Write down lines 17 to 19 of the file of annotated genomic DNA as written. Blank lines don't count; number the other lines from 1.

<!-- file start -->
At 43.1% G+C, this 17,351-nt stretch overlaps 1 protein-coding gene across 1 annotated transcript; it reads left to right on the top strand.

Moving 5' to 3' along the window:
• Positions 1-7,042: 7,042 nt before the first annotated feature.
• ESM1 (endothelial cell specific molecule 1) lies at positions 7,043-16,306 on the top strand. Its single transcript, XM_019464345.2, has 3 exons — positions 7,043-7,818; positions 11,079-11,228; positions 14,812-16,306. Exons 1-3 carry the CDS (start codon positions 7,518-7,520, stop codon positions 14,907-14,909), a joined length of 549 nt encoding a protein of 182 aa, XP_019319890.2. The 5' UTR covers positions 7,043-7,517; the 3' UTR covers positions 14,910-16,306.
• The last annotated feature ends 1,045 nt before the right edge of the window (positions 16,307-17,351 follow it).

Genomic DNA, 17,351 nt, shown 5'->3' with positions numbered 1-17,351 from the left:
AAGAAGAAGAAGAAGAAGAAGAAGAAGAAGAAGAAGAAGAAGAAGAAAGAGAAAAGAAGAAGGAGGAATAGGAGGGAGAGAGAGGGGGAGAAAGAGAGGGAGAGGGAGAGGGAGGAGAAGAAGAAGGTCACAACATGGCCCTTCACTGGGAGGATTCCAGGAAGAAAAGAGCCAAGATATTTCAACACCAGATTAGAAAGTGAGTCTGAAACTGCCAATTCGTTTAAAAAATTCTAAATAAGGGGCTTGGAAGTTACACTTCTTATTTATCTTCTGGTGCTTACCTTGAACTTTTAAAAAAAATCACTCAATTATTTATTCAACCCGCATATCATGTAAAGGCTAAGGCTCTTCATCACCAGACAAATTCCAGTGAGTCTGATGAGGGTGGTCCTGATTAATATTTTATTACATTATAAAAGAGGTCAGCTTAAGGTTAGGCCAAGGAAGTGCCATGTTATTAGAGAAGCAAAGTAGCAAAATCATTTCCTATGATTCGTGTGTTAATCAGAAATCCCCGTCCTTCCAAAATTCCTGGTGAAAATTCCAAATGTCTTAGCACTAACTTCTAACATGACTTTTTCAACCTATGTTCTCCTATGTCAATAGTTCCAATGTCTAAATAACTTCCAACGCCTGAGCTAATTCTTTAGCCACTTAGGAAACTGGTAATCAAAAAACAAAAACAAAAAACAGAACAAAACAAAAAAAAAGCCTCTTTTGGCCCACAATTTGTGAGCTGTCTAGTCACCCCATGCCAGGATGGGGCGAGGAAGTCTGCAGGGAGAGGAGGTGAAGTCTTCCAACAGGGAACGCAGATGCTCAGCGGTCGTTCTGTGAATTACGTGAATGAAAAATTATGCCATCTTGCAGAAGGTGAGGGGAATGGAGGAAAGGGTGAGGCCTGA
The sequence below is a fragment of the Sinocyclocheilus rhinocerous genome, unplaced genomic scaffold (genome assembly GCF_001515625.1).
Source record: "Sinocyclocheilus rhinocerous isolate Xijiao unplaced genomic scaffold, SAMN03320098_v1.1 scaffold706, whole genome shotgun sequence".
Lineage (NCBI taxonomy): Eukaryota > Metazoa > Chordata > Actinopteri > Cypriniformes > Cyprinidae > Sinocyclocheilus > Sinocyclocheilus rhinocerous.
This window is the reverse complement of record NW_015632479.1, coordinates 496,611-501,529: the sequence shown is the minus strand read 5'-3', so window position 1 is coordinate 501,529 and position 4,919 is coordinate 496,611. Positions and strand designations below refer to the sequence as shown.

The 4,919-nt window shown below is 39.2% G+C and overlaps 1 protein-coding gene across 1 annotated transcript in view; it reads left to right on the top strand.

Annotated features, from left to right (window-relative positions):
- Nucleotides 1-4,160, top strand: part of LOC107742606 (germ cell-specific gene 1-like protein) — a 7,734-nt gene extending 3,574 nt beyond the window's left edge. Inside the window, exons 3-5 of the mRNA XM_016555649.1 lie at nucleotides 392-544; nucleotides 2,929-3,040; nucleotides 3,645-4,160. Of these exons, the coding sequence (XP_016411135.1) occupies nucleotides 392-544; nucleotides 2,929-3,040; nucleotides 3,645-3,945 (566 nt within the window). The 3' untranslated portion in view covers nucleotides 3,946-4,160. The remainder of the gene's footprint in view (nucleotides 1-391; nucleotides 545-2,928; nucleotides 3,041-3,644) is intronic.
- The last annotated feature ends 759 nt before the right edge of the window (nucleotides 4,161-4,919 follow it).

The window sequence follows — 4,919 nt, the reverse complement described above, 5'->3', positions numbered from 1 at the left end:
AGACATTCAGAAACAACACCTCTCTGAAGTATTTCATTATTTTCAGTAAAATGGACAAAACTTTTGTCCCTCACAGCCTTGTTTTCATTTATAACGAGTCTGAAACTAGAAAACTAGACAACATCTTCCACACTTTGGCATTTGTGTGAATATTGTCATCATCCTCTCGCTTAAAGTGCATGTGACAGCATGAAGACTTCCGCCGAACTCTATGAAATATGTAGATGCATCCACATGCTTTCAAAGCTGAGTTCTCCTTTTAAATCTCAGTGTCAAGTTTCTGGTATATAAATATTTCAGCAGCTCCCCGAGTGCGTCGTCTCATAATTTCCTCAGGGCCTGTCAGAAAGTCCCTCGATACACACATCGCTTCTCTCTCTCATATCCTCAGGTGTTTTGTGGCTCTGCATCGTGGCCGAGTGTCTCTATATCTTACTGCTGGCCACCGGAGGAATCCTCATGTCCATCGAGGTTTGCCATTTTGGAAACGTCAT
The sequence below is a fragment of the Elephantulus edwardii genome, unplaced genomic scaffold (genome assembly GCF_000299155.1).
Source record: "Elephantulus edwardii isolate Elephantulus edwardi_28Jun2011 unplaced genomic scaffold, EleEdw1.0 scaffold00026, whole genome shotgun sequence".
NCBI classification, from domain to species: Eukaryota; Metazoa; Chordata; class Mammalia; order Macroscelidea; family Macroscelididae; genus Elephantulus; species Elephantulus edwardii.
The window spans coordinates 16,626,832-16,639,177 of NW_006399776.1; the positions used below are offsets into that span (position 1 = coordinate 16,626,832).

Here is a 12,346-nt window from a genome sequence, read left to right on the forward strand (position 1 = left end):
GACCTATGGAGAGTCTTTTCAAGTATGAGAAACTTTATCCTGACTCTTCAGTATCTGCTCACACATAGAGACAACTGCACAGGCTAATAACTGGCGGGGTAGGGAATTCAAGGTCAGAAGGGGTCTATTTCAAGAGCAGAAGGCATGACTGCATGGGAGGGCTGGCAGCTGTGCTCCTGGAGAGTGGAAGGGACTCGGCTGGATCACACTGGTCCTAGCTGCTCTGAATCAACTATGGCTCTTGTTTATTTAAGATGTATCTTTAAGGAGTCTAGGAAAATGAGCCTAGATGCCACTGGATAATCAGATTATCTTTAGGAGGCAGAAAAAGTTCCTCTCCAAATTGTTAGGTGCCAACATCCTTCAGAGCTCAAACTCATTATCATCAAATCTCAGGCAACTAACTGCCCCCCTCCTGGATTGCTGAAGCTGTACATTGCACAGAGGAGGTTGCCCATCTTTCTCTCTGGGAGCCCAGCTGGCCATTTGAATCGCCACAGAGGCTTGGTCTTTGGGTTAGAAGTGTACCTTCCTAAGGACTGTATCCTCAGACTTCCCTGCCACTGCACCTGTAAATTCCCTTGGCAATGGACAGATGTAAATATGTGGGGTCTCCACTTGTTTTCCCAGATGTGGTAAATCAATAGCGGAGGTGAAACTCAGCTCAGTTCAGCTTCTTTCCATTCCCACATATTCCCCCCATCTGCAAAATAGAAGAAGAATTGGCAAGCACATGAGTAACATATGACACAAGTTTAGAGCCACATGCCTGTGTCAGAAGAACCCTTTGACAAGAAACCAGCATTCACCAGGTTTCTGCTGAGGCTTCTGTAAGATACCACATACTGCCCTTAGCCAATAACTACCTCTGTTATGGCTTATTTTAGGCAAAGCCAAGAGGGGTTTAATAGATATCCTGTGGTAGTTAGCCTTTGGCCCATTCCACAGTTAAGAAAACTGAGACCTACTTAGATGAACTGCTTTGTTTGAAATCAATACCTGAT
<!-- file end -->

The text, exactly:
AGACATTCAGAAACAACACCTCTCTGAAGTATTTCATTATTTTCAGTAAAATGGACAAAACTTTTGTCCCTCACAGCCTTGTTTTCATTTATAACGAGTCTGAAACTAGAAAACTAGACAACATCTTCCACACTTTGGCATTTGTGTGAATATTGTCATCATCCTCTCGCTTAAAGTGCATGTGACAGCATGAAGACTTCCGCCGAACTCTATGAAATATGTAGATGCATCCACATGCTTTCAAAGCTGAGTTCTCCTTTTAAATCTCAGTGTCAAGTTTCTGGTATATAAATATTTCAGCAGCTCCCCGAGTGCGTCGTCTCATAATTTCCTCAGGGCCTGTCAGAAAGTCCCTCGATACACACATCGCTTCTCTCTCTCATATCCTCAGGTGTTTTGTGGCTCTGCATCGTGGCCGAGTGTCTCTATATCTTACTGCTGGCCACCGGAGGAATCCTCATGTCCATCGAGGTTTGCCATTTTGGAAACGTCAT
The sequence below is a fragment of the Elephantulus edwardii genome, unplaced genomic scaffold (genome assembly GCF_000299155.1).
Source record: "Elephantulus edwardii isolate Elephantulus edwardi_28Jun2011 unplaced genomic scaffold, EleEdw1.0 scaffold00026, whole genome shotgun sequence".